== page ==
Did you know the Right to Rent Code of Practice has received an update?
Well it came into force on 22 January 2024.
Since February 2016, landlords and agents took on a new role as border guards!
What we needed to do start doing was to check anyone renting a property had the correct legal immigration status. This means that documents need to be checked manually or through the Landlord Checking Service via the Home Office to ensure that tenants have the Right to Rent.
This year’s revised code of practice has coincided with higher maximum fines for non-compliance. The penalties for non-compliance have increased from £80 per lodger and £1,000 per occupier for an initial breach to up to £5,000 and £10,000 respectively. Any repeat breaches will attract fines as high as £10,000 and £20,000.
The new code explains what a landlord needs to do to avoid a fine and when you can and cannot pass on liability.
To precis, responsibility will always lie with the person who authorises the occupation of the home – so in a majority of cases it will be the landlord or the landlord’s agent.
However, if an occupier subsequently sub-lets to another person under another residential tenancy agreement, then they become responsible. So if you get asked to agree to a change in tenants do not agree without making sure that you have done the checks.
One anomaly that has changed is if you buy a property with tenants in situ. Again, you as the landlord become responsible for carrying out the checks.
What you need to do to make sure you stay the right side of the law
- A check on a person with an unlimited right to rent any time before the residential agreement is entered into.
- A check on a person with a time-limited right to rent no earlier than 28 calendar days (including Saturdays, Sundays, and bank holidays) before the start date of the tenancy agreement.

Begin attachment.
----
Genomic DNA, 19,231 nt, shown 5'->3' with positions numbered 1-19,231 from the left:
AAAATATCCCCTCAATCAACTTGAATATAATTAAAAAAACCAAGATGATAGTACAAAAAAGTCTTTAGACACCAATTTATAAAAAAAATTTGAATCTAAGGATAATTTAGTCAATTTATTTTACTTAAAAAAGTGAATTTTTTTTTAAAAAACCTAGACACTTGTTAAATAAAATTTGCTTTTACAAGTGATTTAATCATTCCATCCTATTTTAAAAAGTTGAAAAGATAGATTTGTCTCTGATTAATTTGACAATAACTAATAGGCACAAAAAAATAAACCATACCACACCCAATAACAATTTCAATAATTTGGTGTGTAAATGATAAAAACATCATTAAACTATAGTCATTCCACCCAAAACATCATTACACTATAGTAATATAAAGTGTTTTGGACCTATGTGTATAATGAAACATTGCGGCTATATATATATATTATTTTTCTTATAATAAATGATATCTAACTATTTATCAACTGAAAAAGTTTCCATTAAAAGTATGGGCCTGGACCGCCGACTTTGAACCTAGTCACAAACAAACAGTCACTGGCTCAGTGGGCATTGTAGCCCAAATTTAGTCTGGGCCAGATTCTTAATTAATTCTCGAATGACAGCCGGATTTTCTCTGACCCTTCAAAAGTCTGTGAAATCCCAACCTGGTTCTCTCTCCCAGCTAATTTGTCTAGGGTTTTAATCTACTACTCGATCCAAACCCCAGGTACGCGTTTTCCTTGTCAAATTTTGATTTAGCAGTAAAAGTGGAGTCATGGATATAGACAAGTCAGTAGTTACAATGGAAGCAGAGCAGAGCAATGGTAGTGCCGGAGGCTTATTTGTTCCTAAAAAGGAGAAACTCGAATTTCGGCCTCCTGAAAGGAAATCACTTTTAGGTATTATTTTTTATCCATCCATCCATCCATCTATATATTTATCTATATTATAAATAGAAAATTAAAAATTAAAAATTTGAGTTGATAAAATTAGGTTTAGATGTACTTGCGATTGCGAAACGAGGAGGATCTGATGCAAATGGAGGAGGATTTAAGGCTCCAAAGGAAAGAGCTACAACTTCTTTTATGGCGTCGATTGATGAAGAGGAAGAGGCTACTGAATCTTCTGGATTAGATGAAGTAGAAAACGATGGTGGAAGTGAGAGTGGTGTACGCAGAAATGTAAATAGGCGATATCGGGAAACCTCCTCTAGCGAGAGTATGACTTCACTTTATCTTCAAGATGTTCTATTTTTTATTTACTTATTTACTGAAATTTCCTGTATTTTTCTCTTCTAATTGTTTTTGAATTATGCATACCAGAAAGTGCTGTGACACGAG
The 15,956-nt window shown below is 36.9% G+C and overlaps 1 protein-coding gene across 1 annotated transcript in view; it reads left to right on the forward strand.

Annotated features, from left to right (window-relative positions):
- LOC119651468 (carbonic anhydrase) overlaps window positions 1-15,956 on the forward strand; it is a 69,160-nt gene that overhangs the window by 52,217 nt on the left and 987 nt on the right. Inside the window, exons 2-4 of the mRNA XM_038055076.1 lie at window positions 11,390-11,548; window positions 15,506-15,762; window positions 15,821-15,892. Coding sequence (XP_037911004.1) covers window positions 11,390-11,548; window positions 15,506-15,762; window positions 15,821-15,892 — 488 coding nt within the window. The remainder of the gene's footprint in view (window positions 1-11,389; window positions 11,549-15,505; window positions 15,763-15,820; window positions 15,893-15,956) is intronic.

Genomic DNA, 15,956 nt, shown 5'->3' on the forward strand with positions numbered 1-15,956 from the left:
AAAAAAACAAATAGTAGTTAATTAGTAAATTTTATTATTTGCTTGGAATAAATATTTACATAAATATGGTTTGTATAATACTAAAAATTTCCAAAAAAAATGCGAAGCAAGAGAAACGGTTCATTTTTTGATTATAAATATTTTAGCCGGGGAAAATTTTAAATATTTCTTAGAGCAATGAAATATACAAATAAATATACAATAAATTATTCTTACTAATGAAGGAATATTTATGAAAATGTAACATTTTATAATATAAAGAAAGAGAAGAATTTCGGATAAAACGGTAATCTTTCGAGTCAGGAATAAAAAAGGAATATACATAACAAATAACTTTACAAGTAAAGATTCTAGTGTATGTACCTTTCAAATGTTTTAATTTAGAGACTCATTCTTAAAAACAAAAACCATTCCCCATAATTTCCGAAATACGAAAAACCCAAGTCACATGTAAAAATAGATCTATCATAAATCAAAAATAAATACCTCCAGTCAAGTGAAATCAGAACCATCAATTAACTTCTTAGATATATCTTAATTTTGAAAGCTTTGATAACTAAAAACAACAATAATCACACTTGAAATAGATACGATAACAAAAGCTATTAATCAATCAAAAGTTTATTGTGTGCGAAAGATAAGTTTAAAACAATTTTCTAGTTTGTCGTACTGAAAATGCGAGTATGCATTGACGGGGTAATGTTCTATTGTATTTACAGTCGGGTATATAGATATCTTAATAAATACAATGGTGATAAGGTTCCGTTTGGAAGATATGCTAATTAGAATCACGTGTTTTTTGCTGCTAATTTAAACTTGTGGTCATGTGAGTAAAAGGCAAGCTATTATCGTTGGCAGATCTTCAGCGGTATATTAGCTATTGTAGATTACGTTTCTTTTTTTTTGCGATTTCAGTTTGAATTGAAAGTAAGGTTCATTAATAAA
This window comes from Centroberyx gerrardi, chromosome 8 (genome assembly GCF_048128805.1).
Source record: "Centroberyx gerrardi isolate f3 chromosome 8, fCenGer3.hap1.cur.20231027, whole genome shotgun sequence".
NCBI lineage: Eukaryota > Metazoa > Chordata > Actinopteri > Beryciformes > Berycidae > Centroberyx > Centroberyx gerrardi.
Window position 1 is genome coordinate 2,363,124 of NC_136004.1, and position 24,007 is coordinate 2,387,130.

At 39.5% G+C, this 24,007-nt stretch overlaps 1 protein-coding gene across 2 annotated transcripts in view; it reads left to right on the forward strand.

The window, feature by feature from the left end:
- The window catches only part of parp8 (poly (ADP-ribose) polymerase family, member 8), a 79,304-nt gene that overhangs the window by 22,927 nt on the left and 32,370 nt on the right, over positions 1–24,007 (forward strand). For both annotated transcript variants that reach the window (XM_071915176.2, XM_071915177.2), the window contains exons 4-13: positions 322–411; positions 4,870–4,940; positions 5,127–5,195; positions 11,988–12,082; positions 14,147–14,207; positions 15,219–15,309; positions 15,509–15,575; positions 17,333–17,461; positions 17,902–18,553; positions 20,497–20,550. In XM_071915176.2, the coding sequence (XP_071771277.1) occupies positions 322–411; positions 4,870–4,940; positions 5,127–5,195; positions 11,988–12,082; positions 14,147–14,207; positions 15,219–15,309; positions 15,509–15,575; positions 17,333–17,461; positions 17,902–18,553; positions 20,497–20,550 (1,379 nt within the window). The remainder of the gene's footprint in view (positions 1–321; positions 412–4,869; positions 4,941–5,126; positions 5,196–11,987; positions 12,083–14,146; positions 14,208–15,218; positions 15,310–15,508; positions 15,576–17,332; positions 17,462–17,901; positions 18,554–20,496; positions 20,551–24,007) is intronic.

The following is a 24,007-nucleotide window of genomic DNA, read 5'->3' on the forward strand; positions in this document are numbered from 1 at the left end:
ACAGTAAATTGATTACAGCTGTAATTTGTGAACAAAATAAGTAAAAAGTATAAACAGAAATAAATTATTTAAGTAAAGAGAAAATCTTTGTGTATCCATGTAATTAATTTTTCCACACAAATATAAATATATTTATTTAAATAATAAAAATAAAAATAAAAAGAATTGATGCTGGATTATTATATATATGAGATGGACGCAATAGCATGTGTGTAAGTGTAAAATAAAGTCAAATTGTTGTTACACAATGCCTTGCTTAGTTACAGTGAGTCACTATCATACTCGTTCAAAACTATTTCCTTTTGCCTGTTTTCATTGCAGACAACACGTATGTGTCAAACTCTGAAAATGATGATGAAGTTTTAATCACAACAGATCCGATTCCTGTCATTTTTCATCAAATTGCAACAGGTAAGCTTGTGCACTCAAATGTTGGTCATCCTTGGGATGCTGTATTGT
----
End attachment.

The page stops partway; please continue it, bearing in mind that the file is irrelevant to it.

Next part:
- Carry out a manual right to rent check on the day of the tenancy or carry out a Home Office online right to rent check for all non-British and non-Irish Citizens.
- Obtain original versions of one or more of the acceptable documents for adult occupiers.
- Check the documents in the presence of the holder
- Make clear copies of the documents and retain them with a record of the date on which the check is made.
- You must make sure the documents are valid in the presence of the holder. The documents must be checked to ensure that:
- They are genuine
- The person presenting them is the prospective or existing tenant
- The photograph and date of birth are consistent across documents and with the person’s appearance.
What documents are acceptable?
There are quite a few! You can find a full list of these in the government’s user guide.
In the main, the prospective tenant needs to produce a passport or passport card, a document issued by the Bailiwick of Jersey, or Guernsey or the Isle of Man, which has been verified as valid by the Home Office Landlord Checking Service. There are other documents that you can accept and if you are concerned it is most probably better to follow the link above.
Making a report to the Home Office
Before you issue a new tenancy agreement you must make sure that any visa is still in date. However if you find that your tenant no longer has the right to rent, or an existing occupier or occupiers are not co-operating. It is your responsibility to report this to the Home Office using the online form.
As your agent, we know exactly what we are looking for as this is has been normal practice since 2016, but I think this gives you an idea of the minefield that you might find yourself in if you go against the law!